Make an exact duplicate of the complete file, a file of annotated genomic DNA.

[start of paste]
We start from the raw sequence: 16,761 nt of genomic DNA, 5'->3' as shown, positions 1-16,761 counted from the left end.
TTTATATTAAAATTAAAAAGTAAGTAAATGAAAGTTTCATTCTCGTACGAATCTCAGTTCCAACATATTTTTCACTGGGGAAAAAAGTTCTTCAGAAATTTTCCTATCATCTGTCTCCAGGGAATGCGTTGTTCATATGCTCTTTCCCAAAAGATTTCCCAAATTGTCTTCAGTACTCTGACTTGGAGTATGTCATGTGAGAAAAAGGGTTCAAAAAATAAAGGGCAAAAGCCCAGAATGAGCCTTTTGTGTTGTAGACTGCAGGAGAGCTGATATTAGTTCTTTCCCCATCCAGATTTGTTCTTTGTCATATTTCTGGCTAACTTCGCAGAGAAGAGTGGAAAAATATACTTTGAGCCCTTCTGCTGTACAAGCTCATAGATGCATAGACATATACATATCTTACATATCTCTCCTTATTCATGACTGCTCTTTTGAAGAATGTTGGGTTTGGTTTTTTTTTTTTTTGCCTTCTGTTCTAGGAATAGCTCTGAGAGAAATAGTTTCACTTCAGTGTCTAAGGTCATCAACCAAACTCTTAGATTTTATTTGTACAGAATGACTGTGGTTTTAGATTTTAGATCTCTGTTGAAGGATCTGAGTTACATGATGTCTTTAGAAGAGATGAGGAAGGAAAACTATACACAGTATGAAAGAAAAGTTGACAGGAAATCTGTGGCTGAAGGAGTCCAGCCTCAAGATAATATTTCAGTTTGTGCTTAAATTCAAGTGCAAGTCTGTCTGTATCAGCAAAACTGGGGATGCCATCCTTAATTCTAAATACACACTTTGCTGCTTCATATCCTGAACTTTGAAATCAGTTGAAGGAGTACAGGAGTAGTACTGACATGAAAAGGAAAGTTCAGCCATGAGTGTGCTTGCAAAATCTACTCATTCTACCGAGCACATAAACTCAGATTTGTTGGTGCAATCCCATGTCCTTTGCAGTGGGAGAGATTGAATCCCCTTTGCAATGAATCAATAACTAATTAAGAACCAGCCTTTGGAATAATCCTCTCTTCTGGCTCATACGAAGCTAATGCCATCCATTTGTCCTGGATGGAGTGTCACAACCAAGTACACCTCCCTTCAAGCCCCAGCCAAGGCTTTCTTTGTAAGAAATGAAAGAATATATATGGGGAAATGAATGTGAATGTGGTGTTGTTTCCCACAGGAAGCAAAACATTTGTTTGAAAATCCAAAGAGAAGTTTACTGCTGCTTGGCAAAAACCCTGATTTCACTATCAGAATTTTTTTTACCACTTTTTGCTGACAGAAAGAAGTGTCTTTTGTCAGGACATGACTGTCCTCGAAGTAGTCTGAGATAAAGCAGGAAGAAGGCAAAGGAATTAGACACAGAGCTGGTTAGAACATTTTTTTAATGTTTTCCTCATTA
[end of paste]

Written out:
We start from the raw sequence: 16,761 nt of genomic DNA, 5'->3' as shown, positions 1-16,761 counted from the left end.
TTTATATTAAAATTAAAAAGTAAGTAAATGAAAGTTTCATTCTCGTACGAATCTCAGTTCCAACATATTTTTCACTGGGGAAAAAAGTTCTTCAGAAATTTTCCTATCATCTGTCTCCAGGGAATGCGTTGTTCATATGCTCTTTCCCAAAAGATTTCCCAAATTGTCTTCAGTACTCTGACTTGGAGTATGTCATGTGAGAAAAAGGGTTCAAAAAATAAAGGGCAAAAGCCCAGAATGAGCCTTTTGTGTTGTAGACTGCAGGAGAGCTGATATTAGTTCTTTCCCCATCCAGATTTGTTCTTTGTCATATTTCTGGCTAACTTCGCAGAGAAGAGTGGAAAAATATACTTTGAGCCCTTCTGCTGTACAAGCTCATAGATGCATAGACATATACATATCTTACATATCTCTCCTTATTCATGACTGCTCTTTTGAAGAATGTTGGGTTTGGTTTTTTTTTTTTTTGCCTTCTGTTCTAGGAATAGCTCTGAGAGAAATAGTTTCACTTCAGTGTCTAAGGTCATCAACCAAACTCTTAGATTTTATTTGTACAGAATGACTGTGGTTTTAGATTTTAGATCTCTGTTGAAGGATCTGAGTTACATGATGTCTTTAGAAGAGATGAGGAAGGAAAACTATACACAGTATGAAAGAAAAGTTGACAGGAAATCTGTGGCTGAAGGAGTCCAGCCTCAAGATAATATTTCAGTTTGTGCTTAAATTCAAGTGCAAGTCTGTCTGTATCAGCAAAACTGGGGATGCCATCCTTAATTCTAAATACACACTTTGCTGCTTCATATCCTGAACTTTGAAATCAGTTGAAGGAGTACAGGAGTAGTACTGACATGAAAAGGAAAGTTCAGCCATGAGTGTGCTTGCAAAATCTACTCATTCTACCGAGCACATAAACTCAGATTTGTTGGTGCAATCCCATGTCCTTTGCAGTGGGAGAGATTGAATCCCCTTTGCAATGAATCAATAACTAATTAAGAACCAGCCTTTGGAATAATCCTCTCTTCTGGCTCATACGAAGCTAATGCCATCCATTTGTCCTGGATGGAGTGTCACAACCAAGTACACCTCCCTTCAAGCCCCAGCCAAGGCTTTCTTTGTAAGAAATGAAAGAATATATATGGGGAAATGAATGTGAATGTGGTGTTGTTTCCCACAGGAAGCAAAACATTTGTTTGAAAATCCAAAGAGAAGTTTACTGCTGCTTGGCAAAAACCCTGATTTCACTATCAGAATTTTTTTTACCACTTTTTGCTGACAGAAAGAAGTGTCTTTTGTCAGGACATGACTGTCCTCGAAGTAGTCTGAGATAAAGCAGGAAGAAGGCAAAGGAATTAGACACAGAGCTGGTTAGAACATTTTTTTAATGTTTTCCTCATTA